U.S. Release Date:
March 4, 2005
Distributor: Buena Vista
Director: Adam Shankman
Writer: Thomas Lennon & Ben Garant
Producer: Gary Barber, Roger Birnbaum, Jonathan Glickman, Adam Shankman (executive), George Zakk (executive)
Composer: John Debney
Cast: Vin Diesel, Lauren Graham, Brittany Snow, Max Thieriot
Running Time: 1 hour and 31 minutes
MPAA Rating: PG (action violence, language and rude humor)
Director Adam Shankman's comic vehicle for action star Vin Diesel, The Pacifier, is a middle of the road picture like his previous effort, Bringing Down the House. A clichéd plot featuring a dim Diesel, who shows up for the role, is offset by ex-dancer Shankman's knack for depicting physical action. The Pacifier offers poop jokes with action.
Diesel plays a Navy S.E.A.L. (for Sea, Air and Land) whose mission to rescue a defense contractor goes awry. Turns out the scientist is working on a way of protecting the nation from outside attack—not a bad idea with communists and ayatollahs threatening to nuke U.S. cities. But he winds up dead, leaving Diesel to look for the mysterious plans while looking after the deceased's wife and kids.
For the next hour, it's like watching Kindergarten Cop with more at stake, with Diesel as the muscled jarhead who is clueless about children. The kids take the news that Dad's dead with alarming ease. When Diesel's dude shows up to protect them, the family—which includes Faith Ford as mom—is more concerned with schedules and diapers than with grief over Dad's death.
Each kid gets an issue and, while they are easy to tell apart, the litter of kiddie characters is as interesting as oatmeal. Another Brittany (last name: Snow) plays a petulant teen. A squirt is on hand for cuteness. There is a baby, too, in case you didn't see the pile of diaper doo-doo coming. Diesel is slimed by every form of human waste.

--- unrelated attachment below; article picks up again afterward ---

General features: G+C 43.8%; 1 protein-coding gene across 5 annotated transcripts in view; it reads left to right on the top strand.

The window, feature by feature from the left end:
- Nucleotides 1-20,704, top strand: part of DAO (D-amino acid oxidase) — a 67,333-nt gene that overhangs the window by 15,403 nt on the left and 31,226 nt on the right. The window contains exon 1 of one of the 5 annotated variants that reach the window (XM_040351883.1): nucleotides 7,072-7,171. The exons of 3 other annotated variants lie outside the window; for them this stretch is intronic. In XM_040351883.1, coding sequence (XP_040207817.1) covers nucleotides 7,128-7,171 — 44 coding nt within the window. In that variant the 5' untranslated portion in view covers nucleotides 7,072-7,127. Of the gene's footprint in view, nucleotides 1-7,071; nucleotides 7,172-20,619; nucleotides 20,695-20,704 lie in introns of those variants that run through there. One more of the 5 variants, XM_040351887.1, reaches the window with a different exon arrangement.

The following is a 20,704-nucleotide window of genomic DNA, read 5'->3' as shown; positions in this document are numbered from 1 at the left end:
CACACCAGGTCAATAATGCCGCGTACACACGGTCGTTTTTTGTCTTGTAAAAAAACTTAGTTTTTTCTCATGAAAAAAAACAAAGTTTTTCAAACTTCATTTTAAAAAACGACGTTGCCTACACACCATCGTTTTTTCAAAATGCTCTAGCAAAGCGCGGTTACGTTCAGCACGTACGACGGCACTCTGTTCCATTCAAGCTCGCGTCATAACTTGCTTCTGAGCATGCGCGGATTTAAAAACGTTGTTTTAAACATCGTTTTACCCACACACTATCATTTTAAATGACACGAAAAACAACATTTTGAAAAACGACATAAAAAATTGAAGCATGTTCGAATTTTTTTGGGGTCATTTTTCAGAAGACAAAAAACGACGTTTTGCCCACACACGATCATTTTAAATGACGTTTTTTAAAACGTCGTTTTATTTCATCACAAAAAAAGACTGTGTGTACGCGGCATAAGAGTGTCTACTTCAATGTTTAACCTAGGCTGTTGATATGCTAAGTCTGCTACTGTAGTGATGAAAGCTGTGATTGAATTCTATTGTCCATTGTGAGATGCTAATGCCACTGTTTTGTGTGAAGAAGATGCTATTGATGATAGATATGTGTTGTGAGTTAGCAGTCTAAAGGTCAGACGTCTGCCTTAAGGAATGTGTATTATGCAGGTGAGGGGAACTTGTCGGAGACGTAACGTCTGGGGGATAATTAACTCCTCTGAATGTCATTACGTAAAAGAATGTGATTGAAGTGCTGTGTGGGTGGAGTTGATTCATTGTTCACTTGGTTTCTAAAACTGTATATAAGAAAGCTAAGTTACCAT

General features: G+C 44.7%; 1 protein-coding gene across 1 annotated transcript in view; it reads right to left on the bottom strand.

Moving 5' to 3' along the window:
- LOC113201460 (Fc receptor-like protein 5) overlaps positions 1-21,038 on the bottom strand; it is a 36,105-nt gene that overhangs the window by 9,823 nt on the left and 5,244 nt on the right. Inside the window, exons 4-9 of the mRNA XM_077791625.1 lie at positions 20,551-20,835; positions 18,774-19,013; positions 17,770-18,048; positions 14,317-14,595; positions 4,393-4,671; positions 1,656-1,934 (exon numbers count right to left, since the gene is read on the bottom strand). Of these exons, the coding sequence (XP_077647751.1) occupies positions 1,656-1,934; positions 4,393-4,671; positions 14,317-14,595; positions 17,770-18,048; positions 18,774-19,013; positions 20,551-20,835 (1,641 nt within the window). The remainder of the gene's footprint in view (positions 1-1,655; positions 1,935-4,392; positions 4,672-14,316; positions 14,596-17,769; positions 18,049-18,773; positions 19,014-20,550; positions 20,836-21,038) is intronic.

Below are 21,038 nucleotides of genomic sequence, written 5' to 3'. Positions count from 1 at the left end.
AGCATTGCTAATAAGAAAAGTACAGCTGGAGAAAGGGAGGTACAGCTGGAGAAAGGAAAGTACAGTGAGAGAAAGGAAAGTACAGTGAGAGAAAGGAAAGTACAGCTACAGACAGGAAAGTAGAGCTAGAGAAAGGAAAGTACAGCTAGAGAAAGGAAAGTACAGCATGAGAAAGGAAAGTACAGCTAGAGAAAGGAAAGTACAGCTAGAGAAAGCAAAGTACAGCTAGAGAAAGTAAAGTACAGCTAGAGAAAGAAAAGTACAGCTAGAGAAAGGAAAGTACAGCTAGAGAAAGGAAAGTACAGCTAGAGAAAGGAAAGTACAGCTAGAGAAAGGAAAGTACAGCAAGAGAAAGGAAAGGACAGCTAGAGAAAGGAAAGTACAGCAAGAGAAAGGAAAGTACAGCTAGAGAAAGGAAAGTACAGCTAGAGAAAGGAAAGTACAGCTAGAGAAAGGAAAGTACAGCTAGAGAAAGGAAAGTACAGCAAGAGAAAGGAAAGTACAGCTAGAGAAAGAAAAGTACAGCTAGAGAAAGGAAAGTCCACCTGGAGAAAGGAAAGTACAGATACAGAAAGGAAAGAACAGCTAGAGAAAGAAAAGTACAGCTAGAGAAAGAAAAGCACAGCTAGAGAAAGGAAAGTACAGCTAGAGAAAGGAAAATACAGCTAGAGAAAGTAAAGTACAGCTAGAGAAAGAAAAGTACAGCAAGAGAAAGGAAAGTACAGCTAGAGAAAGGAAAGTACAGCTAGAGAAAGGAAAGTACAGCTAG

Other kids include the latest girl (Morgan York) to be given the demeanor of a depressed housewife. Max Thieriot gets the best part as the quiet, withdrawn teenager whose dilemma, which involves asserting himself, allows Diesel the closest thing to character development. Carol Kane plays a Romanian nanny and there's a duck, too. The kids pass gas, Kane falls down the stairs, and the duck bites Diesel. The gags are small, trivial domestic episodes that don't really work. After all, the dad was assassinated by those who seek to nuke America and the enemy's still on the loose.
The action picks up once Diesel starts hanging out at the kids' school, which makes no sense but it does permit comedian Brad Garrett to step in as a macho wrestling coach with a few decent jokes and the movie's funniest scene—a match between Garrett and Diesel—which gives Shankman the chance to use his skill for live action cartoonishness. The Pacifier wraps up the tidy affair—as the enemy returns—with a nod to Spy Kids, complete with requisite sequel holes. The disparate family is brought together with Diesel to fight the bad guys.
Diesel probably deserves better than this and, with hard features, an occasional lisp and his bored, bald look, it is hard to tell if he's up to the task. Packed with neither enough action nor enough contrast between his Navy S.E.A.L. character and the little dumplings, he is not responsible for what amounts to kiddiesquat.
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